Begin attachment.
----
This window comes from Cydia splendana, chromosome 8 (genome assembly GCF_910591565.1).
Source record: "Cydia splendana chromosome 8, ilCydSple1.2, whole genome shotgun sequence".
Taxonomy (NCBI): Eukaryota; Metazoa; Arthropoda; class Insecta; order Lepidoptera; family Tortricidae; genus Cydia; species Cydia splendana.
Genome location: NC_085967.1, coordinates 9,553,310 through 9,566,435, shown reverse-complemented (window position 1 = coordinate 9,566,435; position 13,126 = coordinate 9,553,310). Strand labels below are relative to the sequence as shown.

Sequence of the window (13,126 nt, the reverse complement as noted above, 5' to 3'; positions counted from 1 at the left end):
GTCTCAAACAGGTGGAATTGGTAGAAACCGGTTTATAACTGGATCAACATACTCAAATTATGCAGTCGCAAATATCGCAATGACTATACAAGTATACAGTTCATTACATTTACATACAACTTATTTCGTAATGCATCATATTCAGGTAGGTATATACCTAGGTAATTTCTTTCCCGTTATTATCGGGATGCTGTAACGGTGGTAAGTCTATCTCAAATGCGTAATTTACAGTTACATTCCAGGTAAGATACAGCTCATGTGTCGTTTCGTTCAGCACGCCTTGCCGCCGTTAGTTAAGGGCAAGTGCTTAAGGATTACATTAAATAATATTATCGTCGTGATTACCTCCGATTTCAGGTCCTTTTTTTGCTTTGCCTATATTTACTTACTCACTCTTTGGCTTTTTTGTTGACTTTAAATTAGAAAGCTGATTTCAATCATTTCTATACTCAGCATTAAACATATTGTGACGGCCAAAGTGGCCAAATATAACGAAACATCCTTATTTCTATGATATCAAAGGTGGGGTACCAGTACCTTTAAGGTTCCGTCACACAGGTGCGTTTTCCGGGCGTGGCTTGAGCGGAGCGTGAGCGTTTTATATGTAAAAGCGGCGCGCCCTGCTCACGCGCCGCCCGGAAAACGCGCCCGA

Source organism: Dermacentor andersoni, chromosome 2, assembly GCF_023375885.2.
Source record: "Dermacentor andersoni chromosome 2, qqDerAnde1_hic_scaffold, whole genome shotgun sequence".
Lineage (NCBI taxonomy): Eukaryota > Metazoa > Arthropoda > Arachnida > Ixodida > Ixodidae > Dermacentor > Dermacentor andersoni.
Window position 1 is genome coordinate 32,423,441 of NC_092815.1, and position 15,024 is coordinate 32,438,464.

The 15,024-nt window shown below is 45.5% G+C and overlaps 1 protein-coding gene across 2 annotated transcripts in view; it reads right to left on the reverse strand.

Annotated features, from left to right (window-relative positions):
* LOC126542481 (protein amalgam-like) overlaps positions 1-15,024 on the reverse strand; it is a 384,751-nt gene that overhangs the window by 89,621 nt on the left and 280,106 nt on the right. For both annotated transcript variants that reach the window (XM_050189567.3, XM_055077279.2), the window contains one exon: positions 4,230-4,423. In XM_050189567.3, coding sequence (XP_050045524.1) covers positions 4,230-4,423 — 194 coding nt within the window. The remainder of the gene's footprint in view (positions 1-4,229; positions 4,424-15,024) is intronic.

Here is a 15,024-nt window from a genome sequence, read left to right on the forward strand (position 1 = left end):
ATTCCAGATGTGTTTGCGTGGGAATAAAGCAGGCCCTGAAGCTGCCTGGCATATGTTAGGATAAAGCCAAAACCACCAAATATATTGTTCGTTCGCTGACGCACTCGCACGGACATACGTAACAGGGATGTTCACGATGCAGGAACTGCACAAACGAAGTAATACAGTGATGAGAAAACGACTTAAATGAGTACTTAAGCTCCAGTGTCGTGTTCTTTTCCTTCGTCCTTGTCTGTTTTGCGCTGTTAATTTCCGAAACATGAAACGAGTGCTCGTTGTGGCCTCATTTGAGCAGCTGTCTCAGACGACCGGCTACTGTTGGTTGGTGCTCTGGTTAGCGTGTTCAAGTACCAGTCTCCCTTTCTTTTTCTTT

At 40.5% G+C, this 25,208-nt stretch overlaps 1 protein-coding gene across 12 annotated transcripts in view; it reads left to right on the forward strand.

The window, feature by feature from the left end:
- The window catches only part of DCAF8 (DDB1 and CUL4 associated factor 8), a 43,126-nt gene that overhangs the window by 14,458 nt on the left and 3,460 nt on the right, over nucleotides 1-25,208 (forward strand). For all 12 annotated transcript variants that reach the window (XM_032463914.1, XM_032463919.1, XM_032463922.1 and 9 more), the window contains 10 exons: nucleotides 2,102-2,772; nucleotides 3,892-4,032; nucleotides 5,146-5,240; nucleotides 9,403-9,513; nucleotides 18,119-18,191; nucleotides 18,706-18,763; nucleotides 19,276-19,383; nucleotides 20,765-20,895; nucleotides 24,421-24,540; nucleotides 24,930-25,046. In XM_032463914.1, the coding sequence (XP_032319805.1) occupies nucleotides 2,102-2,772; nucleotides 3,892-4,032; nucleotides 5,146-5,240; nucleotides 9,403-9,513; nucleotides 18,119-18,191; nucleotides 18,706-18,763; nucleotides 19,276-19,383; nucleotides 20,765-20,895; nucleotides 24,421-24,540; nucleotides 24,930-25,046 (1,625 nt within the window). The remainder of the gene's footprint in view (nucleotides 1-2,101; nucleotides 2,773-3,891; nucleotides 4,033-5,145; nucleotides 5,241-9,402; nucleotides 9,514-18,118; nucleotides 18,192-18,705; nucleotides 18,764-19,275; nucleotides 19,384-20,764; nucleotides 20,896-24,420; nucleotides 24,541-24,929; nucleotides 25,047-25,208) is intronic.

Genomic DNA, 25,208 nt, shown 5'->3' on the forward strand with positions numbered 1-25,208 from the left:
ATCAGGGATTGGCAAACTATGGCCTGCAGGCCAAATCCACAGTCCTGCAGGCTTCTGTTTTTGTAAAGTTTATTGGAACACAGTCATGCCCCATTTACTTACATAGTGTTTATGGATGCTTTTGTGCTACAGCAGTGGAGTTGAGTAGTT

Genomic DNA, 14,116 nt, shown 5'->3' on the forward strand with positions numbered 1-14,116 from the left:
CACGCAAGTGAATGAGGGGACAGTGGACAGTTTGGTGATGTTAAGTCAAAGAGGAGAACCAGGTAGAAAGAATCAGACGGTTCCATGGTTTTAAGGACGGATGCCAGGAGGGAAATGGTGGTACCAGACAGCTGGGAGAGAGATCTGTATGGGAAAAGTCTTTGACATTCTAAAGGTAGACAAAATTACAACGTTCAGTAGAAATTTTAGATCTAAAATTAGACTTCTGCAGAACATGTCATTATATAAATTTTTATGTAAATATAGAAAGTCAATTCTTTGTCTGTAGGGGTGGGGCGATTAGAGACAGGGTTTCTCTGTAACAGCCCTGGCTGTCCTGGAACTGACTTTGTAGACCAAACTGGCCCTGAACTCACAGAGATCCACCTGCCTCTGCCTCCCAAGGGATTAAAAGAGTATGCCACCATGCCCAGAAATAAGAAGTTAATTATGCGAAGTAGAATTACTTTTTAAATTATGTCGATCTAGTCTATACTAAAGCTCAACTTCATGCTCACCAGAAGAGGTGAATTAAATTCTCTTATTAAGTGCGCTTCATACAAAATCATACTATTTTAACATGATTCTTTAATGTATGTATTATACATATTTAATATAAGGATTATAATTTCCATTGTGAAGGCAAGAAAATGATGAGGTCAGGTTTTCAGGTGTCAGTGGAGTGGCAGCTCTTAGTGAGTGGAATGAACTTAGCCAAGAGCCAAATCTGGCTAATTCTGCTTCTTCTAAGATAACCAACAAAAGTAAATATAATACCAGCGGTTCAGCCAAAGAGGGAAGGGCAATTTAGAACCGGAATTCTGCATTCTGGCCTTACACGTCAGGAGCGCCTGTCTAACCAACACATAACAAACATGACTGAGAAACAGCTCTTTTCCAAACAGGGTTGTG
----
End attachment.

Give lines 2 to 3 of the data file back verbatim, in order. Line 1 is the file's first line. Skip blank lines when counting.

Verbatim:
Source record: "Cydia splendana chromosome 8, ilCydSple1.2, whole genome shotgun sequence".
Taxonomy (NCBI): Eukaryota; Metazoa; Arthropoda; class Insecta; order Lepidoptera; family Tortricidae; genus Cydia; species Cydia splendana.